The town of New Market turns to a local homeowners association to help settle a neighborhood dispute over parking spots.
In late August, a contractor hired by the city painted lines for parking spaces along East Wainscot Drive in response to parking issues, according to Mayor Winslow Burhans III. White lines have been painted on East Wainscot between Old New Market Road and Prosser Street.
At recent town council meetings, a few residents of East Wainscot asked council to remove the lines, saying they were not needed.
“They don’t go. They don’t belong,” Carolyn Pritchett said at Thursday’s meeting.
She said there were parking issues further east on the road – such as vehicles parked near fire hydrants and parked the wrong way – but not where she resides on East Wainscot, near of Marley Street. Pritchett suggested that parking lines be where parking problems exist.
Pritchett criticized council for not consulting East Wainscot residents before laying lines. Council Vice Chairman Shane Rossman apologized for the lack of communication.
Pritchett said the parking lines did not belong in front of $600,000 and $700,000 single-family homes.
Angela Mavis, another East Wainscot resident, also spoke out against the lines.
“I really think the lines kind of degrade the neighborhood,” Mavis said.
Councilman Matthew Chance, a real estate lawyer, said he hadn’t seen evidence the parking lines were devaluing homes.
No residents spoke in favor of the parking lines at Thursday’s meeting, but Burhans said the city has heard of some who favor them.
Burhans said the lines were meant to prevent random parking.
The lines, depending on the material used to create them, could be removed by wet-blasting or road grinding, said city engineer Shawn Burnett.
Chance has expressed interest in hearing from other East Wainscot residents. He said he didn’t want the city to pay to remove the lines, only to add them later.
“It’s kind of the same five people making a lot of noise, but it’s a big street with a lot of houses,” Chance said.
Council unanimously approved Councilman Dennis Kimble’s motion asking the town to ask the Brinkley Manor Homeowners Association to investigate East Wainscot residents between Old New Market Road and Prosser Street. A letter will be sent to the HOA.
Stopping of the school transport service
In other cases, the city council is trying to stop Frederick County Public Schools from shutting down school bus service in certain neighborhoods.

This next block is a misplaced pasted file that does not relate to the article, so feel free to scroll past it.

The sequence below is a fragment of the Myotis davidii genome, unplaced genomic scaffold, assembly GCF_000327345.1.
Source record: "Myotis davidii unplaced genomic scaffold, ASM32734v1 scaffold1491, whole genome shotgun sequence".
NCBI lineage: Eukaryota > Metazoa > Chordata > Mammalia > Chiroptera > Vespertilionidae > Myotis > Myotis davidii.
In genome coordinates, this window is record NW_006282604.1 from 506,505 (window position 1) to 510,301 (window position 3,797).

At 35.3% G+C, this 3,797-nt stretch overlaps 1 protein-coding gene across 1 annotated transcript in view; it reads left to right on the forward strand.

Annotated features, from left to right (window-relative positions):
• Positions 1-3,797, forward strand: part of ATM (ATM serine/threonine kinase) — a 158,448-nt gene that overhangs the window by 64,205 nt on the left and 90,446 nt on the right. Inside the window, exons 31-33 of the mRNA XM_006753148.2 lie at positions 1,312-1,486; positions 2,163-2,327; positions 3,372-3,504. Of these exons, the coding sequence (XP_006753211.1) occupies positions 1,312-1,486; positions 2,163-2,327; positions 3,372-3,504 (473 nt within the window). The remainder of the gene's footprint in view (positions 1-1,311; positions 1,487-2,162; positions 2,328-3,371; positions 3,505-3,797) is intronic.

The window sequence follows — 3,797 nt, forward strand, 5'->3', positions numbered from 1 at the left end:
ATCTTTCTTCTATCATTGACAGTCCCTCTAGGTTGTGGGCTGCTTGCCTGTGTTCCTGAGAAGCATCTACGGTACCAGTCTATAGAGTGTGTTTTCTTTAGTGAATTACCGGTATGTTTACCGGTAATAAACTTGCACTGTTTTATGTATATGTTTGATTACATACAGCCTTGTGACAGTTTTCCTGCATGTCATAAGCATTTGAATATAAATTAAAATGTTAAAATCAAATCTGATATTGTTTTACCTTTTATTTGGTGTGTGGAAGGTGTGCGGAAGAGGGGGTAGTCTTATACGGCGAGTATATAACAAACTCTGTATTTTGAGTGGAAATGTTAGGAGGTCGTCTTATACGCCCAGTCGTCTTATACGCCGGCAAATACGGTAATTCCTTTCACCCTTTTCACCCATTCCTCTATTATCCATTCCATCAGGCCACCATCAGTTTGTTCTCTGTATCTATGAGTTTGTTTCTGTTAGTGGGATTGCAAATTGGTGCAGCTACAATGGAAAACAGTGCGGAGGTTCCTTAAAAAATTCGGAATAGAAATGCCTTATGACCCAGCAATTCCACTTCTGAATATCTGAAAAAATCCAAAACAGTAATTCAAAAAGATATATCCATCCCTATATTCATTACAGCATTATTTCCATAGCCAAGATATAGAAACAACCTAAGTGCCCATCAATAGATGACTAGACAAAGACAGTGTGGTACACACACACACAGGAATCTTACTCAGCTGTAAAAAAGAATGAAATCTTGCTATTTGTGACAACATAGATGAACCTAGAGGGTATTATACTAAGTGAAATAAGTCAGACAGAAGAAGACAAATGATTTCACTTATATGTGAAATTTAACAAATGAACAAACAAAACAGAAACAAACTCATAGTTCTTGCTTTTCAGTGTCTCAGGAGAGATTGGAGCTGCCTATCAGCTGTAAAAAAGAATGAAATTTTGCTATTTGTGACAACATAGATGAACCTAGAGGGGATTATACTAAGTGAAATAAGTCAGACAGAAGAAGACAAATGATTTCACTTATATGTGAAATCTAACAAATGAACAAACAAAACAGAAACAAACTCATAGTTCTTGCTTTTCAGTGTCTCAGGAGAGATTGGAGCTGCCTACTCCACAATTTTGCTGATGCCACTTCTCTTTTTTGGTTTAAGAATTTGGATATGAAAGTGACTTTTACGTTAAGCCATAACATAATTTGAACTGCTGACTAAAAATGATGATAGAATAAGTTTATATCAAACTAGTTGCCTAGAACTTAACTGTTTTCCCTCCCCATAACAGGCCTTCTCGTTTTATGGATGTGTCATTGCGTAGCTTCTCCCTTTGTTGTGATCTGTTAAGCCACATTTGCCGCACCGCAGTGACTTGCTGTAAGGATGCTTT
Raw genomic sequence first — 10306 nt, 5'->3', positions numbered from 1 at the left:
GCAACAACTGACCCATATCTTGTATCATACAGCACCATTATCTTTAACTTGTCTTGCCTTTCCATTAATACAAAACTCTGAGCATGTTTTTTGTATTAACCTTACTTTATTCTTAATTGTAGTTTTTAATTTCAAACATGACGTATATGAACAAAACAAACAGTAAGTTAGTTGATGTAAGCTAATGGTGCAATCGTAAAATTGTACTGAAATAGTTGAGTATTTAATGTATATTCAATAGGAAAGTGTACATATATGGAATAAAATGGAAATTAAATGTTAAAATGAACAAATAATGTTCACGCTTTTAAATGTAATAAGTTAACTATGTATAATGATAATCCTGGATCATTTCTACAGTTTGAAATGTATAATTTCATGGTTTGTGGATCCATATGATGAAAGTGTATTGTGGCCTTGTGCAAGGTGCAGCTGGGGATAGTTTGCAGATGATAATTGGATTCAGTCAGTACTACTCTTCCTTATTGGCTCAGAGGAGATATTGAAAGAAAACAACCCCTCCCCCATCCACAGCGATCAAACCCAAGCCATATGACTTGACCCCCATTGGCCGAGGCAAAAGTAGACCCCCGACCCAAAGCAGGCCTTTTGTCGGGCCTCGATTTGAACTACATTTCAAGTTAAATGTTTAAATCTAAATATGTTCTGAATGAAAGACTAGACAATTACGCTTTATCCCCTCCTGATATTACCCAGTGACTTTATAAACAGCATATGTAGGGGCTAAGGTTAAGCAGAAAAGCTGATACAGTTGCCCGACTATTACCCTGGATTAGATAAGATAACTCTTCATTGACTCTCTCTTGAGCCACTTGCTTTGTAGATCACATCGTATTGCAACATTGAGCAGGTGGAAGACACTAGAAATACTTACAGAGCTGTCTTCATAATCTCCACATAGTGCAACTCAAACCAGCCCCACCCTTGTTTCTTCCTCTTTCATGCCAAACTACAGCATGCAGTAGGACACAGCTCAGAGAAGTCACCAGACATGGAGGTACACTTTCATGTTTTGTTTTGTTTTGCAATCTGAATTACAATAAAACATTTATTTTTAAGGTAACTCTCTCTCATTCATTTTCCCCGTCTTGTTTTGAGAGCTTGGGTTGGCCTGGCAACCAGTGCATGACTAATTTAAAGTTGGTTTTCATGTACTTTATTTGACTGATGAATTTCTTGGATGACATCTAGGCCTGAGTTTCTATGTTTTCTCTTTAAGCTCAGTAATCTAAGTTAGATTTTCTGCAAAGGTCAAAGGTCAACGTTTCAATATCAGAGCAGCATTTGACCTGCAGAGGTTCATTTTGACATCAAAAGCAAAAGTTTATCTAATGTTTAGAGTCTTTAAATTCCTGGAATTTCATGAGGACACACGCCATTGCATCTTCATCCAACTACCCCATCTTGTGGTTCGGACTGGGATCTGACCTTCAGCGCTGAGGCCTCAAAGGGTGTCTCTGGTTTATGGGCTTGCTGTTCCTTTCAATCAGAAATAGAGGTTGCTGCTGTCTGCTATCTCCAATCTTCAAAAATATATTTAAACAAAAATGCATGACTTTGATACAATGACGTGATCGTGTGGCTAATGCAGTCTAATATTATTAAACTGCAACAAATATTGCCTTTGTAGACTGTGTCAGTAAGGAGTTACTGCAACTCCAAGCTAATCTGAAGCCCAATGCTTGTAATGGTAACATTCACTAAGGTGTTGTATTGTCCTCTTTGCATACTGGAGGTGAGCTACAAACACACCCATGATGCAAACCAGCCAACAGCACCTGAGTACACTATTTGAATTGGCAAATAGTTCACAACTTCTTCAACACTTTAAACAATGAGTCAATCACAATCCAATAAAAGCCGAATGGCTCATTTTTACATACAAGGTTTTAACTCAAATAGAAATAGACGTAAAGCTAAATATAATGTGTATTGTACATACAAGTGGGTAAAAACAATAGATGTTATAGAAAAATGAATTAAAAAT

Parents of New Market Elementary students in The Orchard and Brinkley Manor subdivisions received a letter from FCPS in July stating that school bus transportation would no longer be provided there. The letter, a copy of which was provided to the News-Post, cited recent improvements to sidewalks and crosswalks.
Councilman Chris Weatherly said bus service is expected to stop in those neighborhoods around December 22.
Weatherly said the route students would have to take to get to school is unsafe and suggested traffic would get worse if more parents drove children to school. He cited instances of speeding and accidents on Main Street, and said a school-age student was hit on a crosswalk on his way home from school last year.
“I can’t imagine a 6-year-old trying to cross that road. It’s just too dangerous,” Weatherly said.
The council unanimously approved sending a letter to the FPCS in favor of maintaining the bus service.
The city council is closing in on the construction of a barn to host events in the New Market Community Park.
The approximately 1,800 square foot building would have an occupancy of 170 people, according to planning documents. In the summer of 2021, the board voted to dedicate up to $175,000 for the project.
At Thursday’s meeting, councilors discussed the possibility of local schools using the building as a gathering place in the event of an emergency. Additionally, the council let Weatherly consider how the building could benefit from solar power.
Burhans, in an interview, said the proposed barn is in the design stage and almost ready to bid.
Follow Mary Grace Keller on Twitter: @MaryGraceKeller